Some thoughts about Jack Hylton on TV


Jack Hylton Presents

Whilst on a flight of fancy, I wrote the following piece, which probably won’t make it to the upcoming Jack Hylton biography, because it’s probably rubbish, but I thought I’d share it anyway. I’d been writing about the time Jack Hylton spent as Advisor for Associated-Rediffusion, one of the fledgling ITV companies, between 1955 and 1960, a time when he made some 295 TV programmes, to pretty bad critical reception on the whole, despite a great number of them reaching the top ten in the ratings. Anyway, this evening I thought this, which is perhaps interesting, perhaps not…

“Whilst it is widely accepted that Jack Hylton’s foray in television was ultimately unsuccessful it’s worth exploring the differences between Hylton’s approach to television and the approach of his contemporaries Val Parnell, Lew Grade, Bernard Delfont and Prince & Emile Littler, all of whom experienced considerably more success, both critically and financially.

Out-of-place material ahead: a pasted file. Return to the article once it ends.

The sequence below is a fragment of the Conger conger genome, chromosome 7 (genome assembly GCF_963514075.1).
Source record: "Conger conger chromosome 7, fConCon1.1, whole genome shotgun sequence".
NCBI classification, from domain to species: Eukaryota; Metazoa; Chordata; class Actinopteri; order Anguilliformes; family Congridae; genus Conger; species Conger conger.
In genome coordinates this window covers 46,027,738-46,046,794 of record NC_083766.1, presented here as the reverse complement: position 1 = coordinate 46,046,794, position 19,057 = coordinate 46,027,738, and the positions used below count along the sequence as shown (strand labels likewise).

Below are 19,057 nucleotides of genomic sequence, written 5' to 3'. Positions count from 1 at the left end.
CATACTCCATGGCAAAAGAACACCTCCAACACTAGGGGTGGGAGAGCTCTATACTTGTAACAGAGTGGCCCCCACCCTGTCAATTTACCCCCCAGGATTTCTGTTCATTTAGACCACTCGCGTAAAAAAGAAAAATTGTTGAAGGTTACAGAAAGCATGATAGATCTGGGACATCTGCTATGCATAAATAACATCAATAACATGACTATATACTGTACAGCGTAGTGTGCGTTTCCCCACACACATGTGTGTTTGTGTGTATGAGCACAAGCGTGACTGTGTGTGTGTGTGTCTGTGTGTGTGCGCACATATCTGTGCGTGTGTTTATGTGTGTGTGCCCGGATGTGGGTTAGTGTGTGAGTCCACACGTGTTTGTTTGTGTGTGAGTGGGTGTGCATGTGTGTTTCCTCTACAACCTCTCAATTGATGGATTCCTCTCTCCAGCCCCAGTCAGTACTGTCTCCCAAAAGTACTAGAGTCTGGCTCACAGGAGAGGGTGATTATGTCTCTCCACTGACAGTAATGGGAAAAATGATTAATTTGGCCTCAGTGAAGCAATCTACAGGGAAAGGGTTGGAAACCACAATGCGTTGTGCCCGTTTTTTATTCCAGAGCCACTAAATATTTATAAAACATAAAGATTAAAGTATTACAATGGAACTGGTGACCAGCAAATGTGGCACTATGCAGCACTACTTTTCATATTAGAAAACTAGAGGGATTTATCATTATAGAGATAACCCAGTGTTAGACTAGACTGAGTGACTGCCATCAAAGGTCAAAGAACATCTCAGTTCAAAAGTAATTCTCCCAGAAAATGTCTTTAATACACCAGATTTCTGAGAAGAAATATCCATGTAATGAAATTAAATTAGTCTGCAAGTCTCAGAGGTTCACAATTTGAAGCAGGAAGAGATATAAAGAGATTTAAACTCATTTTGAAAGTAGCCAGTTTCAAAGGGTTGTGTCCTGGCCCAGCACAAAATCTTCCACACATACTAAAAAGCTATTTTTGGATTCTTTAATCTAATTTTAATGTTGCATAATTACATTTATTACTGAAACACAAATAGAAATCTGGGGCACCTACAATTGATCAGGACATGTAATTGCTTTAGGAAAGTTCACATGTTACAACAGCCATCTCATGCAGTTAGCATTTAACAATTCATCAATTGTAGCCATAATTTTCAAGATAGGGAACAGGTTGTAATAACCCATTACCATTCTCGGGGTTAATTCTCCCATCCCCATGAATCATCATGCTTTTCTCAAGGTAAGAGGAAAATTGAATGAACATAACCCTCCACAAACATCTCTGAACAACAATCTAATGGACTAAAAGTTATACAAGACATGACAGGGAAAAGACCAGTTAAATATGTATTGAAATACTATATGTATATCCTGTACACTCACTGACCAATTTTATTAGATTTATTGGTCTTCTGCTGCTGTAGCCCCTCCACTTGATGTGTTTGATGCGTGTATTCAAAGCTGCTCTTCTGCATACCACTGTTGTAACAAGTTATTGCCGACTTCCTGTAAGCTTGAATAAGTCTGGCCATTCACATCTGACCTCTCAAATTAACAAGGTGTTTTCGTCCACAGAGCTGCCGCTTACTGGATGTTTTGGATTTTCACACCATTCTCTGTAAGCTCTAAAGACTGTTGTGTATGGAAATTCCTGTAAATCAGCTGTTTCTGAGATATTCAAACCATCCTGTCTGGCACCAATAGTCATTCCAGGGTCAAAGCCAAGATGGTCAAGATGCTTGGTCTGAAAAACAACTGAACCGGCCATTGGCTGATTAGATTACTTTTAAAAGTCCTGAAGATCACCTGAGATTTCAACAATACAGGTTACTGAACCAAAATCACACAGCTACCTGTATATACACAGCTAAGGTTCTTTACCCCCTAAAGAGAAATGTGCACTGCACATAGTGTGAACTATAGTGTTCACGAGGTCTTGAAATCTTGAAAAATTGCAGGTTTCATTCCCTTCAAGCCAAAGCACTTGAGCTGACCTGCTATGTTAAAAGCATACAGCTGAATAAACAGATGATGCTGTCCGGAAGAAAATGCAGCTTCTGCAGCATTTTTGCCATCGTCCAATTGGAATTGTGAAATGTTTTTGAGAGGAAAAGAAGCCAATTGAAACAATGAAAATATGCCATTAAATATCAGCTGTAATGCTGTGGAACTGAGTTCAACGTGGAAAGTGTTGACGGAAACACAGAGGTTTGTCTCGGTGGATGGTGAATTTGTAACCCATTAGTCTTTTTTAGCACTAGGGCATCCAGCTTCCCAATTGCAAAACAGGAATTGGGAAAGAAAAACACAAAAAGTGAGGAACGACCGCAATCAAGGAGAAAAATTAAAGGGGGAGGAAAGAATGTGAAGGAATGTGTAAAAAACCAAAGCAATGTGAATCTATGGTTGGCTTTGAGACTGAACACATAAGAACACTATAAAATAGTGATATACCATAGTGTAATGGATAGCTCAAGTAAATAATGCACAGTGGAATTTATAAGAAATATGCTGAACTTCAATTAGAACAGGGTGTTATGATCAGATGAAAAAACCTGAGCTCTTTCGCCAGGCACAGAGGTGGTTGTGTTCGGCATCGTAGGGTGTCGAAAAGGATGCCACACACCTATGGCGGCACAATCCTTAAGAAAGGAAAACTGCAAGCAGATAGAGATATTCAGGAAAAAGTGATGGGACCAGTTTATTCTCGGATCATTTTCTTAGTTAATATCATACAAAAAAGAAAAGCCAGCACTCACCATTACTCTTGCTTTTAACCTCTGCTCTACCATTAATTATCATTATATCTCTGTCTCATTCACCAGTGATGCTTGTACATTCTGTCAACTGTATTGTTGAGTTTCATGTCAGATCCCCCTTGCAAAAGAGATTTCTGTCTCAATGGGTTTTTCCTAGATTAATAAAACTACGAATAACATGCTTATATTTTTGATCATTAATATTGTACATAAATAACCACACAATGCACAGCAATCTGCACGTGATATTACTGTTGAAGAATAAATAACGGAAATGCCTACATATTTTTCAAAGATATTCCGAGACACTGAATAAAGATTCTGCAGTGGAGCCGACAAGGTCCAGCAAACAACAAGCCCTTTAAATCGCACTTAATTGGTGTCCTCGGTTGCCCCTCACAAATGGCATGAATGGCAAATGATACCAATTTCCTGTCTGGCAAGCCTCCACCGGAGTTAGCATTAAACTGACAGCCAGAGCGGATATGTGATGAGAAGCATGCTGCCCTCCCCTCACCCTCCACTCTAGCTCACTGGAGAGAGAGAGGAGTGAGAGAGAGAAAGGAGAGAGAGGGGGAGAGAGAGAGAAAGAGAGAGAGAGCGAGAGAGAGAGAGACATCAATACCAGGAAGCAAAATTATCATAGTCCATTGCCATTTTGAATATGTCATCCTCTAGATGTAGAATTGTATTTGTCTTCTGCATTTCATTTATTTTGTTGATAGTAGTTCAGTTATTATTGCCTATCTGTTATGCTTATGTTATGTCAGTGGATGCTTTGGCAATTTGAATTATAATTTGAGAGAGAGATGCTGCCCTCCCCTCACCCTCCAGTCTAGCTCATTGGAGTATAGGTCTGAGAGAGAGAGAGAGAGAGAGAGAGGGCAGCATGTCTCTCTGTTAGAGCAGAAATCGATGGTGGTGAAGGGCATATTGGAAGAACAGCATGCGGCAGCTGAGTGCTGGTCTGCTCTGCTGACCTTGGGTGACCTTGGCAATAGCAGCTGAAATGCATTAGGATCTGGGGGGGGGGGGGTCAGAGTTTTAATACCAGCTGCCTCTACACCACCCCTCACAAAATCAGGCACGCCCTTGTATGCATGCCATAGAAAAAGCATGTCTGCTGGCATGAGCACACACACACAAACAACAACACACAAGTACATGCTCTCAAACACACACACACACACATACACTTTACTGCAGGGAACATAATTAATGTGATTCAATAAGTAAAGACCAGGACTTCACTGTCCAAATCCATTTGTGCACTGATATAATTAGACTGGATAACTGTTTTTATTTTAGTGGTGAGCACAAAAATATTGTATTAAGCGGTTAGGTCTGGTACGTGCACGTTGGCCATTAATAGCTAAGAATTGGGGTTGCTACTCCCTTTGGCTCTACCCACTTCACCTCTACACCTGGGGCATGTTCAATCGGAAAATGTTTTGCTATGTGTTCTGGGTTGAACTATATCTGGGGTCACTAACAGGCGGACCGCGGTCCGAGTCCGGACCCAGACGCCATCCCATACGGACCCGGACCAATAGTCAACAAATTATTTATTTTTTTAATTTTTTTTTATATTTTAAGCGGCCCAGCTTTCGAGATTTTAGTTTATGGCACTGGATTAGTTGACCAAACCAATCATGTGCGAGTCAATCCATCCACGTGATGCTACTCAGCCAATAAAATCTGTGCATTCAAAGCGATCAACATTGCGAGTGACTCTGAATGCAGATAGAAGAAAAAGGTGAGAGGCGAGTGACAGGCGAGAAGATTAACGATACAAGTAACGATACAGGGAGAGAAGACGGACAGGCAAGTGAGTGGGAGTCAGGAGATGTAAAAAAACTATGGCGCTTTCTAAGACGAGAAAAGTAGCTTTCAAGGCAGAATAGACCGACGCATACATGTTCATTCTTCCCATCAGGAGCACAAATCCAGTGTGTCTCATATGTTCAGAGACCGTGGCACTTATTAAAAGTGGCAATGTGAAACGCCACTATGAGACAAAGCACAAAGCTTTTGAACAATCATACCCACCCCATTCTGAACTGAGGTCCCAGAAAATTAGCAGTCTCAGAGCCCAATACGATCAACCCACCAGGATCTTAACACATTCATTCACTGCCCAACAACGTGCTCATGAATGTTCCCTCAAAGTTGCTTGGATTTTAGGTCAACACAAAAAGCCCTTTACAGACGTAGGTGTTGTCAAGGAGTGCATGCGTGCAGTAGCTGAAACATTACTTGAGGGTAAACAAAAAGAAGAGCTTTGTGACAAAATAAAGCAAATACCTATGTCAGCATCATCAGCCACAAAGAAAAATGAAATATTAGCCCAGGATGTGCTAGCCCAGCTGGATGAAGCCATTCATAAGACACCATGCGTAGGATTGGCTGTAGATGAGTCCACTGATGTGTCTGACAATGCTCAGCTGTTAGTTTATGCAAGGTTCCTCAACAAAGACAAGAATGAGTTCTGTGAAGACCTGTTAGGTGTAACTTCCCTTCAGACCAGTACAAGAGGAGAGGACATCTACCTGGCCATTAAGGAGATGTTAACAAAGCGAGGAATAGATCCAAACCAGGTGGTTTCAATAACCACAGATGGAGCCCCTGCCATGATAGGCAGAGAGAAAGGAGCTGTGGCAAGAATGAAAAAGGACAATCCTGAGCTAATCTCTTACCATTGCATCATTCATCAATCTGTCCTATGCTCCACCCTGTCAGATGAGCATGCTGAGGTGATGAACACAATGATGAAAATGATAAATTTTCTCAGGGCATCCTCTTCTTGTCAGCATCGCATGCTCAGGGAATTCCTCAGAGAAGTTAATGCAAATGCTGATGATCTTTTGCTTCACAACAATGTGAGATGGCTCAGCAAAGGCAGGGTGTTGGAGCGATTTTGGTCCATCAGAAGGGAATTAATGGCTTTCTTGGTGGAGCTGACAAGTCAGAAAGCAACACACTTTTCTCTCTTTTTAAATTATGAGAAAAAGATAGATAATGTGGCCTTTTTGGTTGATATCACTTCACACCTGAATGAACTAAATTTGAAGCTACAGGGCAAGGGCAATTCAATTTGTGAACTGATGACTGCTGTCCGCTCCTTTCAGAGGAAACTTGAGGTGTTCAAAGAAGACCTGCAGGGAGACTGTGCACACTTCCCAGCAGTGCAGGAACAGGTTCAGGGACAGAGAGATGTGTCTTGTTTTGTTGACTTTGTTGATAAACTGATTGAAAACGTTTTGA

It’s clear that Hylton saw light entertainment on television as a way of promoting the theatre. Theatre was and always had been Hylton’s first love; it’s obvious from the way he promoted definite flops and niche shows that he cared less about making money and more about creating a product that he thought was worthy of the stage. Of course one could argue that this position was only brought about through his enormous wealth from a twenty year band career, backing smash hits, but whatever the reason, he was renowned for putting things into theatres which weren’t guaranteed money spinners, all the way back to 1940 when he backed the London Philharmonic Orchestra in such a way that even if he had made a profit, it would be given back to the orchestra by way of bonuses. It’s hard to see Val Parnell or Lew Grade doing something of that nature.